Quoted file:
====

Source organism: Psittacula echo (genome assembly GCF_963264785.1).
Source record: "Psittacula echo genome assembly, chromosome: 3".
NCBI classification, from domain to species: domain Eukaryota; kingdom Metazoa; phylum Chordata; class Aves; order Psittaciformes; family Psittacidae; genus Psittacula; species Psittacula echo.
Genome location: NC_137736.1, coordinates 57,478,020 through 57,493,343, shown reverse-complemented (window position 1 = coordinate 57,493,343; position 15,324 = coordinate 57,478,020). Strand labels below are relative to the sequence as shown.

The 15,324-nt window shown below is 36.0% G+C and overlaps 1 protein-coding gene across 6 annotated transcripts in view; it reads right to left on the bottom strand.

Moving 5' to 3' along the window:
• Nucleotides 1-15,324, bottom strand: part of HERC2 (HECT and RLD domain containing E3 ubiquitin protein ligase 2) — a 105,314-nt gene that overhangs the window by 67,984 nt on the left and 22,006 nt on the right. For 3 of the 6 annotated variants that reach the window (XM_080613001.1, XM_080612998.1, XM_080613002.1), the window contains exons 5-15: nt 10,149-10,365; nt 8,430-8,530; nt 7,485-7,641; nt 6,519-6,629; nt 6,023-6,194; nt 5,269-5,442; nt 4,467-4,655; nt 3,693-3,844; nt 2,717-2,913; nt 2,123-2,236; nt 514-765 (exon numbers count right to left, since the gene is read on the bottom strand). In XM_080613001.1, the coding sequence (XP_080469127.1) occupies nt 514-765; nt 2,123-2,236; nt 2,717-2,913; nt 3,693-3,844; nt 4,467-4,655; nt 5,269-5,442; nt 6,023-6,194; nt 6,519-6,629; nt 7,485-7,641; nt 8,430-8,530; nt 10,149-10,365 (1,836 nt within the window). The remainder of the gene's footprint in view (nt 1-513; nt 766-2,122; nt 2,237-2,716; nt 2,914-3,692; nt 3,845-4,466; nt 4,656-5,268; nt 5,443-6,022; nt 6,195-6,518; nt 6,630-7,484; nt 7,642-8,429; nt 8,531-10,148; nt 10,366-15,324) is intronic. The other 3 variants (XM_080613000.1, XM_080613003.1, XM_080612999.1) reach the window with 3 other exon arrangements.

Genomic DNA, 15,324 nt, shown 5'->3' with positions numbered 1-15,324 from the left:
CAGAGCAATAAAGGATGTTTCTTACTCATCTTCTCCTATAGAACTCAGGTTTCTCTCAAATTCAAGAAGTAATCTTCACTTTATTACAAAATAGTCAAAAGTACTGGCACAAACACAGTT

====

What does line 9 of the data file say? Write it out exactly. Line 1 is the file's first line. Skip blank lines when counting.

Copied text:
CAGAGCAATAAAGGATGTTTCTTACTCATCTTCTCCTATAGAACTCAGGTTTCTCTCAAATTCAAGAAGTAATCTTCACTTTATTACAAAATAGTCAAAAGTACTGGCACAAACACAGTT